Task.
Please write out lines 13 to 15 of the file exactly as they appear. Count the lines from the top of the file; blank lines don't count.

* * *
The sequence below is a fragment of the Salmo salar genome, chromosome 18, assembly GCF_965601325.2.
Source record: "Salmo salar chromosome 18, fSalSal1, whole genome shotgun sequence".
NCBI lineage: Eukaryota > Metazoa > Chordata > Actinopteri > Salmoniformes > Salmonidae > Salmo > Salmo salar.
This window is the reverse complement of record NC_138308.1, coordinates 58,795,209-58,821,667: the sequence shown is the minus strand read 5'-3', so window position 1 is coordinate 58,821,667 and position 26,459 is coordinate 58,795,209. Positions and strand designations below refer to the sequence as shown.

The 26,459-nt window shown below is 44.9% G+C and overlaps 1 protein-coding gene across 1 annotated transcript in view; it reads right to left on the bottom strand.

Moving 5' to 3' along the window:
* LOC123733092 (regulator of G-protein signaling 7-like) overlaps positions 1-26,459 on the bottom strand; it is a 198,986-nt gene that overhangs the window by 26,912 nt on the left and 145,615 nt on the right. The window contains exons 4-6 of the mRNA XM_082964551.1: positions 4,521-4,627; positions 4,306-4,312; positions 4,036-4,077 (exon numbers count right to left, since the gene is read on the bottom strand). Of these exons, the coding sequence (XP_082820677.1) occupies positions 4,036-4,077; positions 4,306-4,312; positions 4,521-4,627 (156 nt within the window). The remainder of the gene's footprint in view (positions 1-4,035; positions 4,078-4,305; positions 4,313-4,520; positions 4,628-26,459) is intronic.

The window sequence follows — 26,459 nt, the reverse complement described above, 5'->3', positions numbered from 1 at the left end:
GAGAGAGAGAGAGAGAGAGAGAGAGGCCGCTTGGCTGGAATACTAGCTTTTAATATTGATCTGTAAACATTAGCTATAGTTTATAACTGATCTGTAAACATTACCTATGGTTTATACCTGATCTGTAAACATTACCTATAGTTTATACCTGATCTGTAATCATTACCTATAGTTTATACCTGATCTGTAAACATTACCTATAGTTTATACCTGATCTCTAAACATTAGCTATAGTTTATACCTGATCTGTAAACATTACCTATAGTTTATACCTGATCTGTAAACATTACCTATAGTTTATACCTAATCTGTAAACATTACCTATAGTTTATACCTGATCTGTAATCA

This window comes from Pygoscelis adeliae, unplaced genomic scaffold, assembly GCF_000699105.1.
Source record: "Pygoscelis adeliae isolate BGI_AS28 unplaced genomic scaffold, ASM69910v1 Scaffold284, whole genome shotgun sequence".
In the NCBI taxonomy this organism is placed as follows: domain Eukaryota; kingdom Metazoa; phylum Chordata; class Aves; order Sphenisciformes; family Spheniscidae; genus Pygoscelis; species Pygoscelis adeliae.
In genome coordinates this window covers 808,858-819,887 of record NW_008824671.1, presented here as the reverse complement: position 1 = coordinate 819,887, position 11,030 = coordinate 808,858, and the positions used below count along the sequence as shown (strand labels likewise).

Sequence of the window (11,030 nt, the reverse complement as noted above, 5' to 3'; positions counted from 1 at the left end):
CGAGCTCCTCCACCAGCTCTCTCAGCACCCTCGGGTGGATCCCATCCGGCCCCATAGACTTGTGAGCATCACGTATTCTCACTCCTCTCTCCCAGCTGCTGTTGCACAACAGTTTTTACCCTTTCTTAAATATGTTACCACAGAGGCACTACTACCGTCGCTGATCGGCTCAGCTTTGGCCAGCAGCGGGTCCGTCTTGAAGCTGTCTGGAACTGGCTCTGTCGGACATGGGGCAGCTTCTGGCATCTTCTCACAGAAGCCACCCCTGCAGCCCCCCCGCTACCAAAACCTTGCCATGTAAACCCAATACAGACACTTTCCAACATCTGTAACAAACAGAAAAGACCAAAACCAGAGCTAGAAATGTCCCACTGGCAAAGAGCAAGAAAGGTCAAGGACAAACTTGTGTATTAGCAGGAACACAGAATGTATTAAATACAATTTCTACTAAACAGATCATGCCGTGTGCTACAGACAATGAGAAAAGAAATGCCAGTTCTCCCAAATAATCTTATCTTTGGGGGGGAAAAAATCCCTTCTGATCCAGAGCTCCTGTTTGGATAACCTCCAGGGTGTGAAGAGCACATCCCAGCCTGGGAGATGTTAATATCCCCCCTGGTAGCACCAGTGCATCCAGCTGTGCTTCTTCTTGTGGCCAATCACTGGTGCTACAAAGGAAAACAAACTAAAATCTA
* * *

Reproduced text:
In genome coordinates this window covers 808,858-819,887 of record NW_008824671.1, presented here as the reverse complement: position 1 = coordinate 819,887, position 11,030 = coordinate 808,858, and the positions used below count along the sequence as shown (strand labels likewise).

Sequence of the window (11,030 nt, the reverse complement as noted above, 5' to 3'; positions counted from 1 at the left end):
CGAGCTCCTCCACCAGCTCTCTCAGCACCCTCGGGTGGATCCCATCCGGCCCCATAGACTTGTGAGCATCACGTATTCTCACTCCTCTCTCCCAGCTGCTGTTGCACAACAGTTTTTACCCTTTCTTAAATATGTTACCACAGAGGCACTACTACCGTCGCTGATCGGCTCAGCTTTGGCCAGCAGCGGGTCCGTCTTGAAGCTGTCTGGAACTGGCTCTGTCGGACATGGGGCAGCTTCTGGCATCTTCTCACAGAAGCCACCCCTGCAGCCCCCCCGCTACCAAAACCTTGCCATGTAAACCCAATACAGACACTTTCCAACATCTGTAACAAACAGAAAAGACCAAAACCAGAGCTAGAAATGTCCCACTGGCAAAGAGCAAGAAAGGTCAAGGACAAACTTGTGTATTAGCAGGAACACAGAATGTATTAAATACAATTTCTACTAAACAGATCATGCCGTGTGCTACAGACAATGAGAAAAGAAATGCCAGTTCTCCCAAATAATCTTATCTTTGGGGGGGAAAAAATCCCTTCTGATCCAGAGCTCCTGTTTGGATAACCTCCAGGGTGTGAAGAGCACATCCCAGCCTGGGAGATGTTAATATCCCCCCTGGTAGCACCAGTGCATCCAGCTGTGCTTCTTCTTGTGGCCAATCACTGGTGCTACAAAGGAAAACAAACTAAAATCTA